NLRB Reverses Precedent on Joint Employer Liability and Standard Governing Employee Handbooks

This afternoon, just two days prior to the end of Chairman Philip Miscimarra’s term, the NLRB issued a pair of 3-2 decisions overruling significant precedent regarding joint-employer status and the legal standard governing whether workplace rules violate the exercise of Section 7 rights under the Act. A more detailed analysis will follow, but here are the main takeaways.

Joint-Employer StatusHy-Brand Industrial Contractors, Ltd., 365 NLRB No. 156 (2017)

The Board completely rejected the standard set forth in Browning-Ferris Industries, 362 NLRB No. 186 (2015), and now returns to the far more rigorous showing that had been required for years to establish joint-employer status:

  • Proof that the alleged joint-employer entities have actually exercised joint control over essential employment terms (rather than merely having “reserved” the right to exercise control);
  • The control must be “direct and immediate” (rather than “indirect”); and
  • Joint-employer status will not result from control that is “limited and routine.”

The Board reverted to the standard that pre-dated Browning-Ferris and explained that this standard aligns with common law, would best “foster stability in labor-management relations” and is consistent with holdings of state and federal courts. Applying this new standard, the Board nevertheless found that the two entities in the case were joint employers under the Act.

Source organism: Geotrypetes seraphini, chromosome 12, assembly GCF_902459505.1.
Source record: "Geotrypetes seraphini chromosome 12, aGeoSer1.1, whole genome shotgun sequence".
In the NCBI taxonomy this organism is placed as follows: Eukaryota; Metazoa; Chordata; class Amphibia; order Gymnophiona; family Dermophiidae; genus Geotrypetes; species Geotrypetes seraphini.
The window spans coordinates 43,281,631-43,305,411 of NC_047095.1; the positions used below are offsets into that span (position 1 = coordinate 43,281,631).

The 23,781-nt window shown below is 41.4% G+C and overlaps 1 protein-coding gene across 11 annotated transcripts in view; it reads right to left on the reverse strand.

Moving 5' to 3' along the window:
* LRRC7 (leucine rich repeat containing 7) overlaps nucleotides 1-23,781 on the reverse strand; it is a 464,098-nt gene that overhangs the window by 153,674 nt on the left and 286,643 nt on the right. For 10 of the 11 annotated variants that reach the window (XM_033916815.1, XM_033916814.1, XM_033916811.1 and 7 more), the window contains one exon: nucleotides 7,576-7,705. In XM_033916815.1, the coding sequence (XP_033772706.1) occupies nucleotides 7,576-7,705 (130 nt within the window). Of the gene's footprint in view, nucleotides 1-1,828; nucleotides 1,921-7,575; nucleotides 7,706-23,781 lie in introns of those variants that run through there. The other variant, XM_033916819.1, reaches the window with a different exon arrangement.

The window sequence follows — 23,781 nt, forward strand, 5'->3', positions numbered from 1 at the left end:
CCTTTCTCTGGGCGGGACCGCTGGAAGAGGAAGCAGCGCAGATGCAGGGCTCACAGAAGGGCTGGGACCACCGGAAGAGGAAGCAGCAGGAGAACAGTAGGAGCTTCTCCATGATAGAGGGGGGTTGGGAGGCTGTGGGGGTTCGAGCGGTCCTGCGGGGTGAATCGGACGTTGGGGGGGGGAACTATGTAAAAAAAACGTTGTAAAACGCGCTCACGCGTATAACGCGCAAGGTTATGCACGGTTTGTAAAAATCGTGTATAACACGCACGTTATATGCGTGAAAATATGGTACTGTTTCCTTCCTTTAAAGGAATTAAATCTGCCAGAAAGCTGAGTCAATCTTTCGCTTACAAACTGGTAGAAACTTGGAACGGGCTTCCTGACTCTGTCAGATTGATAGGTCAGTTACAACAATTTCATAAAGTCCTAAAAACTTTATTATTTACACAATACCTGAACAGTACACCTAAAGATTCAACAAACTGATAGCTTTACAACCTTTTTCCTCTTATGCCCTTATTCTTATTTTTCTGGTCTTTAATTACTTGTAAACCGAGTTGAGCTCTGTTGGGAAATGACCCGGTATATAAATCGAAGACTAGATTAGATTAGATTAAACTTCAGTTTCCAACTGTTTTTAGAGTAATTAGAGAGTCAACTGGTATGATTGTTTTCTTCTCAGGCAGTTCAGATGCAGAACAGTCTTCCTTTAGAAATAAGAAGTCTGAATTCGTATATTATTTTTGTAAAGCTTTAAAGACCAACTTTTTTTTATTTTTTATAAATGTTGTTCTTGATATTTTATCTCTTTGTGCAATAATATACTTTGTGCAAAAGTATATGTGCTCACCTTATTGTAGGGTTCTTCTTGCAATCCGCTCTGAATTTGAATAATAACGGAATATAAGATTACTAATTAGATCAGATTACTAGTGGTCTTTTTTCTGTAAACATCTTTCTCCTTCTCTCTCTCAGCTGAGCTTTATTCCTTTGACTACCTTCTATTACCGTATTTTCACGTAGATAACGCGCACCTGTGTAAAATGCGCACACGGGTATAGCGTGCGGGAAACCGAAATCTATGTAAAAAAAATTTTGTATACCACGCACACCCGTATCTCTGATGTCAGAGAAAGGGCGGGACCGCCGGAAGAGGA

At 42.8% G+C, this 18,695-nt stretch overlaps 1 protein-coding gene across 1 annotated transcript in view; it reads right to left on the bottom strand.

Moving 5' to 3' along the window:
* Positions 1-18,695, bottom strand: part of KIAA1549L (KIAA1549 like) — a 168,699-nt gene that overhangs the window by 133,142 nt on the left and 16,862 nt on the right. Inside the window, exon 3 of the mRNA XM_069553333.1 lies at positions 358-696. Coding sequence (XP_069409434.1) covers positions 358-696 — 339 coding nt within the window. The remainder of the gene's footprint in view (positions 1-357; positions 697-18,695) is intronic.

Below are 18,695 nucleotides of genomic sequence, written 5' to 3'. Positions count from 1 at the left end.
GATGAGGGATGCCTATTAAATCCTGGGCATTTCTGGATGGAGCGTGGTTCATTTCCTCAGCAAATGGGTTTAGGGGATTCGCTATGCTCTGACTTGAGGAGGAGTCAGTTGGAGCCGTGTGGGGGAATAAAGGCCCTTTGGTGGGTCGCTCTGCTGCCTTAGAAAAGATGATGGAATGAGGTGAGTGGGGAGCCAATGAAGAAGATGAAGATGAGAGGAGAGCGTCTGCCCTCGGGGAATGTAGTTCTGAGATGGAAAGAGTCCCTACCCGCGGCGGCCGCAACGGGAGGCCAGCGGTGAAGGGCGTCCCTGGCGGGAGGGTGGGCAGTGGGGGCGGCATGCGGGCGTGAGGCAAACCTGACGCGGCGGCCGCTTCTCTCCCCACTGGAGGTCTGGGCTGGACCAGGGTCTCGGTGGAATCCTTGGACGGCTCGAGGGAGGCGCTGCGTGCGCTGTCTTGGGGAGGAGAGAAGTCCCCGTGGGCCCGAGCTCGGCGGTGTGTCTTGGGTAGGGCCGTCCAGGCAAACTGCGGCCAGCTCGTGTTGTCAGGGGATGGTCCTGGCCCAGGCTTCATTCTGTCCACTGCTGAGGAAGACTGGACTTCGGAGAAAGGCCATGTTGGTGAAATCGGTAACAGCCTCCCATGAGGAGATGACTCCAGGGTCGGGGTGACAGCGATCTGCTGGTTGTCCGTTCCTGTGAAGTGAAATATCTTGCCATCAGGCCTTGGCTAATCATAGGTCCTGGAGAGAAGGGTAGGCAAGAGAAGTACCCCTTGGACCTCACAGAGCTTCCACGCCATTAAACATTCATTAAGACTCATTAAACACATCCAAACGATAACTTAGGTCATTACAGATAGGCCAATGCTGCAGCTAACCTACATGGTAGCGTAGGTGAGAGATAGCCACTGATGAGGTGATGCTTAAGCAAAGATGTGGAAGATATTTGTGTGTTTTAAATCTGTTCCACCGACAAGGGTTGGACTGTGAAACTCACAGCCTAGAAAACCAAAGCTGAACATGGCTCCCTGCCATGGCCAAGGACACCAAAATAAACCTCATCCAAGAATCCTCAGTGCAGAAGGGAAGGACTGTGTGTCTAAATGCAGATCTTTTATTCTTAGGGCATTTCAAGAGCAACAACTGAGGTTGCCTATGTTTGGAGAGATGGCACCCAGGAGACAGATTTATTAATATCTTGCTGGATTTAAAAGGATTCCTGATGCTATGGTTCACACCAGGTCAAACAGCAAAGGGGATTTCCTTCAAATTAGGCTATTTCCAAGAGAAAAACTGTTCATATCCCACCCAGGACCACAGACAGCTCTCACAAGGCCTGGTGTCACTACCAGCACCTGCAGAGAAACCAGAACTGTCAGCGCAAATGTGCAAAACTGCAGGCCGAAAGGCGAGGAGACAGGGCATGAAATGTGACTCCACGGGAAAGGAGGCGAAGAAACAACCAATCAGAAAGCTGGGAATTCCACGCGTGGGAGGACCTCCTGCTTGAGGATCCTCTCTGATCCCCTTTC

Workplace and Employee Handbook PoliciesBoeing Company, 365 NLRB No. 154 (2017)

The Board also overruled the “reasonably construed” to prohibit the exercise of NLRA rights standard that had been used by the Board to determine whether workplace rules unlawfully interfered with the exercise of Section 7 rights since its decision in Lutheran Heritage, 343 NLRB 646 (2004).

Now, when interpreting a facially neutral policy, rule or handbook provision, the Board will use its newly established balancing test requiring it to weigh the nature and extent of the potential impact of the rule on NLRA rights and legitimate employer justifications associated with the rule.

In order to provide clarity in applying this standard, the Board identified three categories of the types of employee workplace rules: (1) lawful rules (e.g., no-camera rule, rules regarding basic standards of civility), (2) rules that require individualized scrutiny, and (3) unlawful rules (e.g., rules prohibiting employees from discussing wages or benefits with each other) that it expects all future cases to fall within

These were two of several issues foreshadowed by General Counsel Robb’s December 1st Memo. The complete 5-member Board remains intact only until the end of the day on Saturday, so more activity may be forthcoming. Stay tuned…